Now don't get me wrong. This was not a personal invite. They invite a handful of tourists to attend through a local guide in order to help pay for the ceremony. The chief sets the price before we arrive and we are driven there at the appropriate time.
After several miles of sandy road which took us deeper into the bush, we came to a road block (a tree in the road). We were told the chief had put it there signifying that we now had to leave our cars and walk the rest of the way.
Initially I didn't feel comfortable being there. This was not an event put on for tourists. This was a personal and important ceremony. We were interfering, changing things by being here and I for one did not feel particularly comfortable or even welcome, despite being invited and having paid for the privilege. Not everyone from the tribe saw the benefit and the hostility was not lost on me. It was however, clearly lost on others in the group and that made me feel even worse. I didn't want to be part of this and so I put my camera down and went to sit quietly on the riverbank near a group of men from the tribe. I smiled at them as I sat quietly leaning against a tree and just watched, trying to be as unobtrusive as possible. Within a few minutes I felt something hit my arm. I looked over at the guys sat nearby, who turned out to be the Maza, or the 'whippers', and found one of them smiling at me, having just thrown a twig to get my attention. The ice had been broken and I felt just a little bit accepted.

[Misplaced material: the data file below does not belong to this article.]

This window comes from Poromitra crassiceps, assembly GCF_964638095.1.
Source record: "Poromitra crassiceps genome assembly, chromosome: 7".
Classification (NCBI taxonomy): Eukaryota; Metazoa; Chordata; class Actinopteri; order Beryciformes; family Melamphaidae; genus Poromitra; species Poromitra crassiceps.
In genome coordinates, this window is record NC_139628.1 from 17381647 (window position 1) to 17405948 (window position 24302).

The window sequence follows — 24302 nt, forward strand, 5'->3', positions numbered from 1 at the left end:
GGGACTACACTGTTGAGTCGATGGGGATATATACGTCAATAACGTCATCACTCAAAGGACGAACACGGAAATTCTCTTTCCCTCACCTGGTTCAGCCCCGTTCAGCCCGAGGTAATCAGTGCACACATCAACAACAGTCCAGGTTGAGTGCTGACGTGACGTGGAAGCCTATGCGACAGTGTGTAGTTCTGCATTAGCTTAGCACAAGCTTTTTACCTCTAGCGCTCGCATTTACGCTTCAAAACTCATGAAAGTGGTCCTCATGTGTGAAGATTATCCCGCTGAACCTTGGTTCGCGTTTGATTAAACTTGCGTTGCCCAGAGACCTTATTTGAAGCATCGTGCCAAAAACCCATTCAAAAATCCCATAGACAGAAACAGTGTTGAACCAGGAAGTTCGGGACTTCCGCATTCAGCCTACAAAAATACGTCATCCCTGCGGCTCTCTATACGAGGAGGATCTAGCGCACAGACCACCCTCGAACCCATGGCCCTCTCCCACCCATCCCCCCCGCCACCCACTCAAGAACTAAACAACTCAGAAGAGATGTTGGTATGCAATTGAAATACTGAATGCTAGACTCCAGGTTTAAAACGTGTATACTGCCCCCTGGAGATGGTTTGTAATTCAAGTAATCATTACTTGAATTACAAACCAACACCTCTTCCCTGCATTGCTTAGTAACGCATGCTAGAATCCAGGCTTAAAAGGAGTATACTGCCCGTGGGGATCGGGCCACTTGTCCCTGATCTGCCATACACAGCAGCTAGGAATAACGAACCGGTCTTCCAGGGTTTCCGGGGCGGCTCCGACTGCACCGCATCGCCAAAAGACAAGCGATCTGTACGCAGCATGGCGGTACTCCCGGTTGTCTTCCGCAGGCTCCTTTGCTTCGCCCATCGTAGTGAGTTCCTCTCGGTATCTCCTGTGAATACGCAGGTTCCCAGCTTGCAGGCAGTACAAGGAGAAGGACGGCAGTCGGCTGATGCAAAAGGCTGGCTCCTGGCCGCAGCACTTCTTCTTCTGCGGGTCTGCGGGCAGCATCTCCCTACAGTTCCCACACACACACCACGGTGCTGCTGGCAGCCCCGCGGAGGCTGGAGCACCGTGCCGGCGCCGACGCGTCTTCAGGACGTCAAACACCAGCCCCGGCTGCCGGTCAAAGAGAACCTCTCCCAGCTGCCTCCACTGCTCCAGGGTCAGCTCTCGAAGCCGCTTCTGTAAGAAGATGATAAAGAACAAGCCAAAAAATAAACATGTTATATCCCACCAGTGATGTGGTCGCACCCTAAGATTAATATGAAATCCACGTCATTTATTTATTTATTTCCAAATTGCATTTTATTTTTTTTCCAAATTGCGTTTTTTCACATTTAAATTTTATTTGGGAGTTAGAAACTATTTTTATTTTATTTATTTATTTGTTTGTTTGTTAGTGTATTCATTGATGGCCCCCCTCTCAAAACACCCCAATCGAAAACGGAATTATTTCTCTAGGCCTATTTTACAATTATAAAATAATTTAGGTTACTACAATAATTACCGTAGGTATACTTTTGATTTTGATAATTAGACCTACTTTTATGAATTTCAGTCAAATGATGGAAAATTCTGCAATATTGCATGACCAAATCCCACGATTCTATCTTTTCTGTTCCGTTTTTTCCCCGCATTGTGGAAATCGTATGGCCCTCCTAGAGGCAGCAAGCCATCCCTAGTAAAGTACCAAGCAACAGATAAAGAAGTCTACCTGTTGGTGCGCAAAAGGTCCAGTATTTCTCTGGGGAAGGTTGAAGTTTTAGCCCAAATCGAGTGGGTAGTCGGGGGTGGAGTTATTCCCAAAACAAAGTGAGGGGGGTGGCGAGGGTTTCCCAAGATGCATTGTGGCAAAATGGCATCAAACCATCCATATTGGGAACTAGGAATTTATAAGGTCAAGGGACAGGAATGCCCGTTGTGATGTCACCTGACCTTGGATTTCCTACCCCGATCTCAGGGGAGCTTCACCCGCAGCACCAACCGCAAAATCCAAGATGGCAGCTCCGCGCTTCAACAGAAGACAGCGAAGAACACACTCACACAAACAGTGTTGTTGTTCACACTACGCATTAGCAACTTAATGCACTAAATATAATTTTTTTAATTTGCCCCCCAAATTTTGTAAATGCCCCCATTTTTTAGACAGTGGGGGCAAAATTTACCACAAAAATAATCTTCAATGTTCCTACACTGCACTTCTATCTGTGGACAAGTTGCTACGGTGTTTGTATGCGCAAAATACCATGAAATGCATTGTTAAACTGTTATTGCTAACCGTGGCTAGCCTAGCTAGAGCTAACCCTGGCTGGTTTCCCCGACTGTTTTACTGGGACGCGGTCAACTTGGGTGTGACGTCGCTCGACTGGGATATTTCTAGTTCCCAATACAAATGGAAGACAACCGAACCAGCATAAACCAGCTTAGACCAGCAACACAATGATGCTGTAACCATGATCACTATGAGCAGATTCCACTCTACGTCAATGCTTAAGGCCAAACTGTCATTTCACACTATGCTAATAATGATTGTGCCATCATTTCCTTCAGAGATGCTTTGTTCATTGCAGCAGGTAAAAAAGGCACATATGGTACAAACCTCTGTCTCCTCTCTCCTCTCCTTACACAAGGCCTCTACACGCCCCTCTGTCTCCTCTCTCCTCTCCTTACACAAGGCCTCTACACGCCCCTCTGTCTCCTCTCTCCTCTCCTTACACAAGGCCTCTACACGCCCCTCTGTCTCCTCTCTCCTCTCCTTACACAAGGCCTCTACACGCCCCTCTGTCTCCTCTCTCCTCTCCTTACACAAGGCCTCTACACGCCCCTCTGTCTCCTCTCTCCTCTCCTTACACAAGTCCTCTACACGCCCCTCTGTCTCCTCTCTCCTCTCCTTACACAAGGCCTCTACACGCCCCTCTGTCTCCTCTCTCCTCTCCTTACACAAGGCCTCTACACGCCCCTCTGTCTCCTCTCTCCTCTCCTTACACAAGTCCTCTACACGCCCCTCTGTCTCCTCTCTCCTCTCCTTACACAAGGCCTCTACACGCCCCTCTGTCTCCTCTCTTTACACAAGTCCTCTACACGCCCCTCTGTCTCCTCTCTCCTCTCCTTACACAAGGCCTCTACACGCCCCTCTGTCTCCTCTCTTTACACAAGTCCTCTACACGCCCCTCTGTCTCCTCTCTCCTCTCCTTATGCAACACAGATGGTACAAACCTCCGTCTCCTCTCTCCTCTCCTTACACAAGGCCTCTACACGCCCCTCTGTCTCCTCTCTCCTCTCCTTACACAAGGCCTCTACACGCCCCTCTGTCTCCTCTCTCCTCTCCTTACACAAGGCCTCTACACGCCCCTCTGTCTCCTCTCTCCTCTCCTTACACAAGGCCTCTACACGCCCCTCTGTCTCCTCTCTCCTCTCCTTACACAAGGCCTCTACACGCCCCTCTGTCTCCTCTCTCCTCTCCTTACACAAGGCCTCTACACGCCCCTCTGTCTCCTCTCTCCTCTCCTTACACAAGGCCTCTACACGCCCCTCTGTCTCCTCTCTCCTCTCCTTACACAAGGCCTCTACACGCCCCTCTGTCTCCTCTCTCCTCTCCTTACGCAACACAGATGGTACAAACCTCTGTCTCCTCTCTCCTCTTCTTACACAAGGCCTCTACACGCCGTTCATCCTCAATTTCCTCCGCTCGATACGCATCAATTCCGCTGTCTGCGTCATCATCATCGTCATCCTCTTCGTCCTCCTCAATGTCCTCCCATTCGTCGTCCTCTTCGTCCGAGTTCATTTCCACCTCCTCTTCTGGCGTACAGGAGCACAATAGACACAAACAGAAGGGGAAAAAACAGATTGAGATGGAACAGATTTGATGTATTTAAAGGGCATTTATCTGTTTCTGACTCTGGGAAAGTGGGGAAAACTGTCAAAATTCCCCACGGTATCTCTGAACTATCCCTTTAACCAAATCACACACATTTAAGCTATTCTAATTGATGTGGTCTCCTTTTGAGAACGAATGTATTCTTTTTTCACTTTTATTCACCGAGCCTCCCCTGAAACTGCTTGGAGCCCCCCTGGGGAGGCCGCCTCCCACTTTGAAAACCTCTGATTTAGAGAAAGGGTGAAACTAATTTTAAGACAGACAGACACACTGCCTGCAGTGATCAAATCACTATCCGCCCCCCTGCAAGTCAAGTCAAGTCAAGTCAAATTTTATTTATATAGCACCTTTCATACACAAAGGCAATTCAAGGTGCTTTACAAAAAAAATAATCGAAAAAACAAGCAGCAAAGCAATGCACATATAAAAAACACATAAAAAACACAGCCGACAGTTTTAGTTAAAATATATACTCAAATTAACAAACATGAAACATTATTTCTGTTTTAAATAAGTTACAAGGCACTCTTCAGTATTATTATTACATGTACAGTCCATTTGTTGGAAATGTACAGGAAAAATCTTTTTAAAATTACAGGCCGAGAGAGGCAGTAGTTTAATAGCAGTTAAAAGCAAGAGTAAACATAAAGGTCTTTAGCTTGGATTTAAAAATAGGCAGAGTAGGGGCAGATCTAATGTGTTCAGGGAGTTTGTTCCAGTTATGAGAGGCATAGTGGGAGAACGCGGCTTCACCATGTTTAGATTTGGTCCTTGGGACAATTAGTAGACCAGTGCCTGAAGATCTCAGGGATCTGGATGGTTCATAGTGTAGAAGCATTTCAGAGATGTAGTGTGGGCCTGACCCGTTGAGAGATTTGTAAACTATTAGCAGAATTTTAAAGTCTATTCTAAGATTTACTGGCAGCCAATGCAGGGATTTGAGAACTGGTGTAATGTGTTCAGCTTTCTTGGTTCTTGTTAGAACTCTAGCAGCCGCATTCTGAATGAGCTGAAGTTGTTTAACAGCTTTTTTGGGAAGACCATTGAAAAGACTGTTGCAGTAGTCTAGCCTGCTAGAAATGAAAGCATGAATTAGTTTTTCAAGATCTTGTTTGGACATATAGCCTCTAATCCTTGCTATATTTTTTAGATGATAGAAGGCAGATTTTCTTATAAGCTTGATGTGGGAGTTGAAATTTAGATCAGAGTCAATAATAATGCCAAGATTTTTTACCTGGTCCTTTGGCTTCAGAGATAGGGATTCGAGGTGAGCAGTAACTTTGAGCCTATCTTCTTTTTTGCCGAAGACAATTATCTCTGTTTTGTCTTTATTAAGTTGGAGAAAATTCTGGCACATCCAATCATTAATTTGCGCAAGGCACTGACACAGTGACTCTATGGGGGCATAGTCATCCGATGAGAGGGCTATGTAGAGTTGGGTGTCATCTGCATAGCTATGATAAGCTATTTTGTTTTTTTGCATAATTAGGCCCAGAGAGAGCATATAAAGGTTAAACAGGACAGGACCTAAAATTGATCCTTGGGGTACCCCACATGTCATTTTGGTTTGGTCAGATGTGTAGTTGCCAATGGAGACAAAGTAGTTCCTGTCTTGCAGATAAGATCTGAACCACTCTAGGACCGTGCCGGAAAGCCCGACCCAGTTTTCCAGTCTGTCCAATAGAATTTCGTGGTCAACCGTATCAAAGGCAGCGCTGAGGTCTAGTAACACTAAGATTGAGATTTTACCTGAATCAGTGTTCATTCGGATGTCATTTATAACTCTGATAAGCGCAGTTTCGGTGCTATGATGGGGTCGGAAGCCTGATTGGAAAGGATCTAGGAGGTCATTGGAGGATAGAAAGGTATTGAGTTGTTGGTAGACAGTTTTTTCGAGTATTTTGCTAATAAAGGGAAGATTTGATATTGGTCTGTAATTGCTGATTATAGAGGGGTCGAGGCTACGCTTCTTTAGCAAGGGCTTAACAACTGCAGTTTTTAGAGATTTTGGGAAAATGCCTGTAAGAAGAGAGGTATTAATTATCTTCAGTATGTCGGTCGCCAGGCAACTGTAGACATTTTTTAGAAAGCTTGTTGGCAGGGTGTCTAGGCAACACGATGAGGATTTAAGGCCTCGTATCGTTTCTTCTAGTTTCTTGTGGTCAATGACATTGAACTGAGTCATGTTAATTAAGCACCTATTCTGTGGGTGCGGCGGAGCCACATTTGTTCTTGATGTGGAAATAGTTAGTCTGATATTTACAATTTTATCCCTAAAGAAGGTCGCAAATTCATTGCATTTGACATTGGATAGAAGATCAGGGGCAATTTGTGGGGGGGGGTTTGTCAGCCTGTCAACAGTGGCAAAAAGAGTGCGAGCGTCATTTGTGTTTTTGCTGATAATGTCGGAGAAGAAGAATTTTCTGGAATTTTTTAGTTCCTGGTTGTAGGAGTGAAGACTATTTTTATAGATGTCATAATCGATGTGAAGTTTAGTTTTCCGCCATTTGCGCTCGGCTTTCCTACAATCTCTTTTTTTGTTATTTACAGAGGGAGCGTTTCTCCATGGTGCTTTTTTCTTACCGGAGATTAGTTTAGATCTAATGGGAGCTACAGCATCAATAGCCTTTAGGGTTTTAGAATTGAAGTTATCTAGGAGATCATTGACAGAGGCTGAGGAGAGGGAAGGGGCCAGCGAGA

I looked over toward Chris who had decided to sit down in a quiet spot in the middle of the dry river bed where the ceremony was taking place, perhaps for the same reasons, but now he was surrounded by men and women who he seemed to have give his phone and camera to, and was now giving them lessons on how to take selfies! He might have looked like a wise old elder sat with his pupils, had it not been for his red hair, white skin and digital gadgets! You might think that most tribes have their own mobile phones these days, and many tribes do, but this was not the case here. These guys are miles from any town or infrastructure and although I am sure these were not the first cameras they had seen, some behaved as if they were completely alien to them. Anyway it certainly seemed like everyone was starting to relax as the ceremony continued throughout the afternoon and people seemed a lot happier to have their photo's taken (always showing them the photo I had taken helped as it always does). After a while I felt most welcomed by many, even sharing the odd giggle, and still just tolerated by others. Hardly a surprise.